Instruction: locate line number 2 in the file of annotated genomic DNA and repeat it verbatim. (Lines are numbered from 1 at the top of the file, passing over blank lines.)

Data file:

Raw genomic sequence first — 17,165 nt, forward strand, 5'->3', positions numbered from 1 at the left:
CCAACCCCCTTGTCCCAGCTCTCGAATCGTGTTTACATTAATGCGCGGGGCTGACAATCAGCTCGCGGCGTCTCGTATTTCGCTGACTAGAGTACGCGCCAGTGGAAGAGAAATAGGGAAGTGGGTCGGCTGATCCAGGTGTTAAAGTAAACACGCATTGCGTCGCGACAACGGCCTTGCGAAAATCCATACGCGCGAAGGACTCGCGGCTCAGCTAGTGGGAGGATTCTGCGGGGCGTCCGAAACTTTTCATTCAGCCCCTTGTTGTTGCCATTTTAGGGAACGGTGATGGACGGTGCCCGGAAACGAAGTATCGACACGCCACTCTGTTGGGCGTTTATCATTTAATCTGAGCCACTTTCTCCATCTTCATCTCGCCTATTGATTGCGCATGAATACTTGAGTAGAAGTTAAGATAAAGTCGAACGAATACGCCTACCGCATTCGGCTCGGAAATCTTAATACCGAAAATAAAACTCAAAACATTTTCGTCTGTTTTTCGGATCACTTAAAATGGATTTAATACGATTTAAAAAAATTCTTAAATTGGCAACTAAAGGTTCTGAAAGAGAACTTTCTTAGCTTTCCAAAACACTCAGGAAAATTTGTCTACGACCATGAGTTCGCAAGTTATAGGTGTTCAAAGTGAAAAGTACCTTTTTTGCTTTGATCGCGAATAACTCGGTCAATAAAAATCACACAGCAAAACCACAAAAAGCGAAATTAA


CCAACCCCCTTGTCCCAGCTCTCGAATCGTGTTTACATTAATGCGCGGGGCTGACAATCAGCTCGCGGCGTCTCGTATTTCGCTGACTAGAGTACGCGCCAGTGGAAGAGAAATAGGGAAGTGGGTCGGCTGATCCAGGTGTTAAAGTAAACACGCATTGCGTCGCGACAACGGCCTTGCGAAAATCCATACGCGCGAAGGACTCGCGGCTCAGCTAGTGGGAGGATTCTGCGGGGCGTCCGAAACTTTTCATTCAGCCCCTTGTTGTTGCCATTTTAGGGAACGGTGATGGACGGTGCCCGGAAACGAAGTATCGACACGCCACTCTGTTGGGCGTTTATCATTTAATCTGAGCCACTTTCTCCATCTTCATCTCGCCTATTGATTGCGCATGAATACTTGAGTAGAAGTTAAGATAAAGTCGAACGAATACGCCTACCGCATTCGGCTCGGAAATCTTAATACCGAAAATAAAACTCAAAACATTTTCGTCTGTTTTTCGGATCACTTAAAATGGATTTAATACGATTTAAAAAAATTCTTAAATTGGCAACTAAAGGTTCTGAAAGAGAACTTTCTTAGCTTTCCAAAACACTCAGGAAAATTTGTCTACGACCATGAGTTCGCAAGTTATAGGTGTTCAAAGTGAAAAGTACCTTTTTTGCTTTGATCGCGAATAACTCGGTCAATAAAAATCACACAGCAAAACCACAAAAAGCGAAATTAA